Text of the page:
This week I’ve been watching the BBC One programme, How to Stay Young. The programme began with a physical test you can do to get an estimate of how long you will live – you have to sit down on the floor and get up again. Each time you touch the floor, with a knee, elbow etc, you lose one of an initial ten points. The test can be used to predict when you might die. The programme went on to explore various ways to reduce your ‘body age’, the health of your physical body: dancing, a vegetarian/vegan diet, reducing stress and a positive attitude are all suggested as ways to improve longevity.
None of these things seems like a particularly onerous task, so is it such a struggle to take the simple steps that we all know will make us healthier? Instead of taking the time to cycle to work, dancing with our children and cooking simple and wholesome food, we rush around, cramming in more and more activities; shopping trips, cinema visits, meals out…
Many changes that are truly better for our well-being as an individual end up being better for society and better for our planet:
- Cutting your meat intake is better for your body, for animal welfare and cuts down on deforestation, water consumption and greenhouse gas emissions.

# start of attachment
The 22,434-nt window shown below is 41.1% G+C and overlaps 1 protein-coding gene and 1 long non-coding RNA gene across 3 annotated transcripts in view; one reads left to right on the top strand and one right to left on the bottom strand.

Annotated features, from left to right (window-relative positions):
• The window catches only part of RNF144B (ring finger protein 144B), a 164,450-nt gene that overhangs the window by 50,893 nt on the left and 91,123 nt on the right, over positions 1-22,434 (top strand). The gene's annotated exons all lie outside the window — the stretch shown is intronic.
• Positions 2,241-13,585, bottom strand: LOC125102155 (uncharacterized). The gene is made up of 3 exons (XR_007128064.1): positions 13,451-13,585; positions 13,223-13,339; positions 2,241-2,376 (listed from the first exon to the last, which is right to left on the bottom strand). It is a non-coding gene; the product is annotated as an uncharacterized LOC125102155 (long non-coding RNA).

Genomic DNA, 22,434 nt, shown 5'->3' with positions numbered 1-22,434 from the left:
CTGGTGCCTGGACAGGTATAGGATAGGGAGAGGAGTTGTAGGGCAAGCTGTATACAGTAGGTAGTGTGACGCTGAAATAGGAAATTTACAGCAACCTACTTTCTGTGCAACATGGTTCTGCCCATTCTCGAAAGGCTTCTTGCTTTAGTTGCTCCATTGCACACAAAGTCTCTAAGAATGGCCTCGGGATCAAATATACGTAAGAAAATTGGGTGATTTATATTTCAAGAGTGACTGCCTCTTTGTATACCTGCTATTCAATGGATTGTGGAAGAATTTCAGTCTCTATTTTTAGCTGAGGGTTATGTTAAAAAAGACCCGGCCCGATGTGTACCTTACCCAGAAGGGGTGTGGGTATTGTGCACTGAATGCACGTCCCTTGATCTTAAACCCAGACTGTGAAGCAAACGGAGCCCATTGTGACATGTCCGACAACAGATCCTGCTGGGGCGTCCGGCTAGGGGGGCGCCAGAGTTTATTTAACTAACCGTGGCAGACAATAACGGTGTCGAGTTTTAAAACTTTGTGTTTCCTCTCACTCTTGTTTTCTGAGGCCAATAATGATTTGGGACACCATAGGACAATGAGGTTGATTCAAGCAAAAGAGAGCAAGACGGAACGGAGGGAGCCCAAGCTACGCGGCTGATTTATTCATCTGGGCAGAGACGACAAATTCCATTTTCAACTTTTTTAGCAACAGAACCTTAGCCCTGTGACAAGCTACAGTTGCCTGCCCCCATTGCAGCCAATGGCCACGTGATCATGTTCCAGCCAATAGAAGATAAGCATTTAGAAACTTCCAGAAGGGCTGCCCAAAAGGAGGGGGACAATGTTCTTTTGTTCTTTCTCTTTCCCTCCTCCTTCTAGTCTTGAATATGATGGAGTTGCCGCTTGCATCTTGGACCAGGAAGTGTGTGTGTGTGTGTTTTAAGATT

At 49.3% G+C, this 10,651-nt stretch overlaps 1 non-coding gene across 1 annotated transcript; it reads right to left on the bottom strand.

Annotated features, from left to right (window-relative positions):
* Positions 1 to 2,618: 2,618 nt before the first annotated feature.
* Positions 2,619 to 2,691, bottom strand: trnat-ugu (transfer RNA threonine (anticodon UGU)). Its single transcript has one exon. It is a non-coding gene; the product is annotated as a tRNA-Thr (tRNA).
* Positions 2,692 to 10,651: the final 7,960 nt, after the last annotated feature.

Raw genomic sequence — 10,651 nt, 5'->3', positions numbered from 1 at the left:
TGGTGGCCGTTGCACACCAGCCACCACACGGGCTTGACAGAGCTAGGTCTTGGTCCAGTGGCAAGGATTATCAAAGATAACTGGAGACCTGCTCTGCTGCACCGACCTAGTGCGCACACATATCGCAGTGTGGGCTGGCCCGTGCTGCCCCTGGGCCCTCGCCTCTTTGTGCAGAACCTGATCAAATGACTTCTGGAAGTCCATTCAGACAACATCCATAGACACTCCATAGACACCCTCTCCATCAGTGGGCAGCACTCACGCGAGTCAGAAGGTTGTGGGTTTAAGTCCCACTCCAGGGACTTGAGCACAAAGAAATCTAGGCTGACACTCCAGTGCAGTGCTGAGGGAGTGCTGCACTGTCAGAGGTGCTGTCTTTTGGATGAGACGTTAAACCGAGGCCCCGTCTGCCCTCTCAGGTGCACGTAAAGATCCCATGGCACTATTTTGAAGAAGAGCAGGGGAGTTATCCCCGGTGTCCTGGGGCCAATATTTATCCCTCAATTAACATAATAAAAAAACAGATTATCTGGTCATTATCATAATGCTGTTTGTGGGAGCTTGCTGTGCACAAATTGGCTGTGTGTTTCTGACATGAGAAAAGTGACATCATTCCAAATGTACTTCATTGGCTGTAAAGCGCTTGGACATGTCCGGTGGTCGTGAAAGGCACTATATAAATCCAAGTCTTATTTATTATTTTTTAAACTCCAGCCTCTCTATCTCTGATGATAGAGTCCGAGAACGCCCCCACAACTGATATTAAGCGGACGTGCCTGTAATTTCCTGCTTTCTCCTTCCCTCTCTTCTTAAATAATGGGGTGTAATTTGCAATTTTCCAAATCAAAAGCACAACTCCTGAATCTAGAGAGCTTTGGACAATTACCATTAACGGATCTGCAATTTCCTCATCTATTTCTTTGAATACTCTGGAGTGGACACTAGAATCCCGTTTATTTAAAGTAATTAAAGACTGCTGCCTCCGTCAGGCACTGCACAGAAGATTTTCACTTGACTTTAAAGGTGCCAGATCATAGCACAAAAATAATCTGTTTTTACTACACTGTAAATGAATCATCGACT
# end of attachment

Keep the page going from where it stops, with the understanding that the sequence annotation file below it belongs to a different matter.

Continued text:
- Reducing your car use means more exercise, improves local social interaction and burns less fossil fuel.
- Buying fewer things is better for our pockets, means we do less housework to take care of our possessions and means we throw away less.
The list goes on.
The fast pace of life can be fun and entertaining, but do we need to slow down a little? What if we chose to spend more time at home with friends or family? Chose to stop loading on stress by chasing the promotion and enjoy the job we have? Chose to walk, listening to birdsong and spotting the spring flowers instead of whizzing past in the car? Chose to swap the meat-heavy takeaway for a simple homemade lentil soup?
What choice could you make today that can help the bigger picture?